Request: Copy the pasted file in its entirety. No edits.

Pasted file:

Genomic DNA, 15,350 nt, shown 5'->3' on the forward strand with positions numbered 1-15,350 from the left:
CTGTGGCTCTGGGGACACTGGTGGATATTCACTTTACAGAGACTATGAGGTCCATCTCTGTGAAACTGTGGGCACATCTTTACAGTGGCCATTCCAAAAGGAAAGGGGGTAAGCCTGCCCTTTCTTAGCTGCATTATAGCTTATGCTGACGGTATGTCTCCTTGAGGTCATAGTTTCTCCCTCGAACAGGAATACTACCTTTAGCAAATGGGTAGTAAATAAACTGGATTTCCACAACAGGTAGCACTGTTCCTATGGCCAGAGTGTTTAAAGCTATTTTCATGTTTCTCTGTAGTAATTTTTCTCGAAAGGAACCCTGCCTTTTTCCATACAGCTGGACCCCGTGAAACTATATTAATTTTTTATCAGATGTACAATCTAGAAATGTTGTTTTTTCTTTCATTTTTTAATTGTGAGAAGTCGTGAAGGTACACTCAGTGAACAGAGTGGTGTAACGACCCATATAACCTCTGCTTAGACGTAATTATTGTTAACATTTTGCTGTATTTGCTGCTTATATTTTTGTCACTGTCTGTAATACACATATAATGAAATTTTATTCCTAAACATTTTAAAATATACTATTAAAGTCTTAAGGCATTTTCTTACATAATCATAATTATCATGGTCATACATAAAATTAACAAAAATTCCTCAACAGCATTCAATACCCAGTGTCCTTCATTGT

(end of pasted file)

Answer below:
Genomic DNA, 15,350 nt, shown 5'->3' on the forward strand with positions numbered 1-15,350 from the left:
CTGTGGCTCTGGGGACACTGGTGGATATTCACTTTACAGAGACTATGAGGTCCATCTCTGTGAAACTGTGGGCACATCTTTACAGTGGCCATTCCAAAAGGAAAGGGGGTAAGCCTGCCCTTTCTTAGCTGCATTATAGCTTATGCTGACGGTATGTCTCCTTGAGGTCATAGTTTCTCCCTCGAACAGGAATACTACCTTTAGCAAATGGGTAGTAAATAAACTGGATTTCCACAACAGGTAGCACTGTTCCTATGGCCAGAGTGTTTAAAGCTATTTTCATGTTTCTCTGTAGTAATTTTTCTCGAAAGGAACCCTGCCTTTTTCCATACAGCTGGACCCCGTGAAACTATATTAATTTTTTATCAGATGTACAATCTAGAAATGTTGTTTTTTCTTTCATTTTTTAATTGTGAGAAGTCGTGAAGGTACACTCAGTGAACAGAGTGGTGTAACGACCCATATAACCTCTGCTTAGACGTAATTATTGTTAACATTTTGCTGTATTTGCTGCTTATATTTTTGTCACTGTCTGTAATACACATATAATGAAATTTTATTCCTAAACATTTTAAAATATACTATTAAAGTCTTAAGGCATTTTCTTACATAATCATAATTATCATGGTCATACATAAAATTAACAAAAATTCCTCAACAGCATTCAATACCCAGTGTCCTTCATTGT